Max from Washington, D.C. wants to know via the NFC West mailbag whether the Seattle Seahawks would consider making a move for Wallace now that the receiver's future in Pittsburgh appears compromised. He wants to know, further, whether adding Wallace would "significantly change the current run-first approach" in Seattle.
Sando: The Steelers' new deal with receiver Antonio Brown makes it tough to envision the organization paying similar money for another wideout, no matter how talented Wallace might be. Trading Wallace for draft compensation makes more sense if the contract numbers for Brown -- five years and $42.5 million -- are as impressive as they sound. Wallace, a restricted free agent, is scheduled to earn $2.7 million if he reports to the team.
Every team in the NFL, including Pittsburgh, could use a receiver with Wallace's speed and abilities. I wouldn't limit the conversation to Seattle.
The St. Louis Rams might be a more natural trading partner given their additional early selections in future drafts and their potential need for an elite target after deciding against drafting a receiver in the first round. They're feeling good about Brian Quick and Chris Givens, though, so I'm not sure how much they'd be willing to invest in Wallace. The Rams have been trying to add draft choices, not part with them. Perhaps they look at their receivers in camp, get a better feel for where their team stands and then assess their options.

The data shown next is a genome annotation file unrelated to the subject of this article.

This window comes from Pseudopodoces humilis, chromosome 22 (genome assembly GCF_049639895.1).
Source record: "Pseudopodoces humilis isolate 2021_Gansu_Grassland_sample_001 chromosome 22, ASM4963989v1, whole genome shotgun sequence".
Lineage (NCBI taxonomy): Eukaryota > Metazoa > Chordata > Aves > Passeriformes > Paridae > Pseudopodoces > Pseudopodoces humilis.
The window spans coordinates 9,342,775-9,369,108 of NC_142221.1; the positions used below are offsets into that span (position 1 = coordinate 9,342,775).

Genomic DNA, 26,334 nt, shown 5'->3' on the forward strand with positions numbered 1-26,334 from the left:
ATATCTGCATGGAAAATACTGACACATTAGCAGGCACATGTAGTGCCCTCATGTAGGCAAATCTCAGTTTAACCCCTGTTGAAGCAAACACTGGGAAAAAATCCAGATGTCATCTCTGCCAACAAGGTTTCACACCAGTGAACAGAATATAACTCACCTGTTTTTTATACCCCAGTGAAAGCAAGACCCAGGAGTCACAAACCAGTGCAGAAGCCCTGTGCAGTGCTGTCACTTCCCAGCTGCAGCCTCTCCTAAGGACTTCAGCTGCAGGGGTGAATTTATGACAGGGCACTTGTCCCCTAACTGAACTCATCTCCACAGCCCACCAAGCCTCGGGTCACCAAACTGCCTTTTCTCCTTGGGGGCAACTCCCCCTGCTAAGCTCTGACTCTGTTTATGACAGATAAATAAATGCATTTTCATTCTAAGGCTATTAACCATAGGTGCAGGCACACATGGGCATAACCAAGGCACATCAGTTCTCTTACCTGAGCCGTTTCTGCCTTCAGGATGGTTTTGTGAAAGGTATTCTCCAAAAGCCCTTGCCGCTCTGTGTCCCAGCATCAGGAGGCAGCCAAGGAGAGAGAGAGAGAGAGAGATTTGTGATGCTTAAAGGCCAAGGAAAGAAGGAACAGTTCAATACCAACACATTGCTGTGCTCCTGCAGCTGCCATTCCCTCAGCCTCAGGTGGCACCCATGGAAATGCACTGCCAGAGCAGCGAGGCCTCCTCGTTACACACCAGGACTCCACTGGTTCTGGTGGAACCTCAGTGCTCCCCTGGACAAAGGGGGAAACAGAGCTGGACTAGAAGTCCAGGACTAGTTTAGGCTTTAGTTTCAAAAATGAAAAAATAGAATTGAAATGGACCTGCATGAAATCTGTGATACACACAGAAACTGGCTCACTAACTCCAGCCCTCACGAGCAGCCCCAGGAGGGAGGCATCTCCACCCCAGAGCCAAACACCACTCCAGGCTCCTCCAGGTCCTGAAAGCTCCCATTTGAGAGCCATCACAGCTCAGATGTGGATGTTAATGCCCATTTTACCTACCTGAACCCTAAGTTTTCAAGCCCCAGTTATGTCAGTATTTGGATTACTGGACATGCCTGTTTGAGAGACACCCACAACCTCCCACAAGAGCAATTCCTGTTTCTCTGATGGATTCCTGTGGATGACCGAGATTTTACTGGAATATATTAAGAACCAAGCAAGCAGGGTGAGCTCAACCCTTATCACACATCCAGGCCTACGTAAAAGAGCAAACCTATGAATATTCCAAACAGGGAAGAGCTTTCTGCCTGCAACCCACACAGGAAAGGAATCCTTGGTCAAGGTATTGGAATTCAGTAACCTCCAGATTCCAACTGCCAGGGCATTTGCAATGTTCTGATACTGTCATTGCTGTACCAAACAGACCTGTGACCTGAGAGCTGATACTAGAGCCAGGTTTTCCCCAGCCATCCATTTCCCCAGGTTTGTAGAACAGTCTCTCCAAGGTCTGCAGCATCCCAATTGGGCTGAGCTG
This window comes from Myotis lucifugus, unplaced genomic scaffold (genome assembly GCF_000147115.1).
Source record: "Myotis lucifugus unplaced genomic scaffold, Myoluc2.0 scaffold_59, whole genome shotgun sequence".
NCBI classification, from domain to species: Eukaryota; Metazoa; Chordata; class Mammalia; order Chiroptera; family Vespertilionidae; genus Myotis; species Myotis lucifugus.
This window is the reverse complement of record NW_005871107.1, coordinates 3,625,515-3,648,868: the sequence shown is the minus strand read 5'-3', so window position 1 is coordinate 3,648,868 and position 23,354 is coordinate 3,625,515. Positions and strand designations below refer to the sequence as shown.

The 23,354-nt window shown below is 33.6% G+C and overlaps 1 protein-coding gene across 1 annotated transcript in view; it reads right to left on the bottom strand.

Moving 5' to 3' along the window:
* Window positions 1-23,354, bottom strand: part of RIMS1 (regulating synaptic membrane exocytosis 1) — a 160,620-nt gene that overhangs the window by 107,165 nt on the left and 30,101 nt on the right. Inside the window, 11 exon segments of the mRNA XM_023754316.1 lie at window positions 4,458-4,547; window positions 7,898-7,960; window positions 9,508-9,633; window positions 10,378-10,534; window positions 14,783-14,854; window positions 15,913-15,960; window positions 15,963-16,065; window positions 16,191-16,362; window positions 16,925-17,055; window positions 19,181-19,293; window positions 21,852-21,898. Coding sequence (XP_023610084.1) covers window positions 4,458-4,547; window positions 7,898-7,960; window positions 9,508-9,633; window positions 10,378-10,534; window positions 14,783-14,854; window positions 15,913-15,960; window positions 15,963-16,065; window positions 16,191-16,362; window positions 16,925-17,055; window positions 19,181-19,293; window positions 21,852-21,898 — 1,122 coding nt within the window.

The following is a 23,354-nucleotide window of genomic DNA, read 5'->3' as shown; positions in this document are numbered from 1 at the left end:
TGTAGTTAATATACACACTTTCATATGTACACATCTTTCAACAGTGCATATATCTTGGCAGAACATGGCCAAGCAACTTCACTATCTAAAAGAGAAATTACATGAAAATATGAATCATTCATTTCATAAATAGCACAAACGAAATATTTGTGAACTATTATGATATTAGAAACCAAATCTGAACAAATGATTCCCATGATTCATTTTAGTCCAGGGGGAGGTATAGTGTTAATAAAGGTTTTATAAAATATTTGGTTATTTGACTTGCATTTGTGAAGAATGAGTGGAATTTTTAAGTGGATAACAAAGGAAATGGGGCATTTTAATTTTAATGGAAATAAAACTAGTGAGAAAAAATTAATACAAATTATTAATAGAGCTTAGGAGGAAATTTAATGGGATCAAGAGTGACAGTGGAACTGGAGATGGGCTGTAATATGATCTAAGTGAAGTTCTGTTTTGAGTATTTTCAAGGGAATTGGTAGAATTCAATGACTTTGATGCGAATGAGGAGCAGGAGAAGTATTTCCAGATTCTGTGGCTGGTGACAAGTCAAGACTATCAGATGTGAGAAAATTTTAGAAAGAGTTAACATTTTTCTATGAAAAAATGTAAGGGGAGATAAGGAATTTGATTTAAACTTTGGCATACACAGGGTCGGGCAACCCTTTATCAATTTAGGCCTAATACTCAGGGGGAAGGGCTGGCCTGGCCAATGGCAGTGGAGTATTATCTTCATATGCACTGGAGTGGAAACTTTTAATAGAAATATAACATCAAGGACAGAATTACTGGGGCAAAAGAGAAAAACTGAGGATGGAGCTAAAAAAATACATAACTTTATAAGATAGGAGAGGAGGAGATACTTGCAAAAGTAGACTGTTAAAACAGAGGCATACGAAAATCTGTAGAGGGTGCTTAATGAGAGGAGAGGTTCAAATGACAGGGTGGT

Acquiring Wallace would require parting with draft compensation and paying big money on a multi-year deal. It's more cost-effective to do what the Steelers have done; they made Wallace a third-round pick and have paid him less than $2 million to this point. If Wallace plays for the team under his $2.7 million offer, the team will have spent less than $5 million for four years of service. Teams interested in paying Wallace might be better off waiting for him to hit free agency.
Seattle showed a willingness previously to pursue receivers. The Seahawks were in the running for Brandon Marshall in 2010. They paid big for Sidney Rice. But it's telling, I think, that undrafted free agent Doug Baldwin has been their best value at the position since Pete Carroll took over in 2010. If the Steelers haven't been willing to meet Wallace's demands, what message does that send to other teams?
The San Francisco 49ers were considered potential suitors for Wallace early in free agency. They never showed much interest. The team has subsequently signed Randy Moss and Mario Manningham, and used a first-round choice for receiver A.J. Jenkins. Coach Jim Harbaugh has also praised Michael Crabtree for having great hands.
Would you trade, say, a 2013 first-rounder for the right to acquire Wallace on an expensive long-term deal?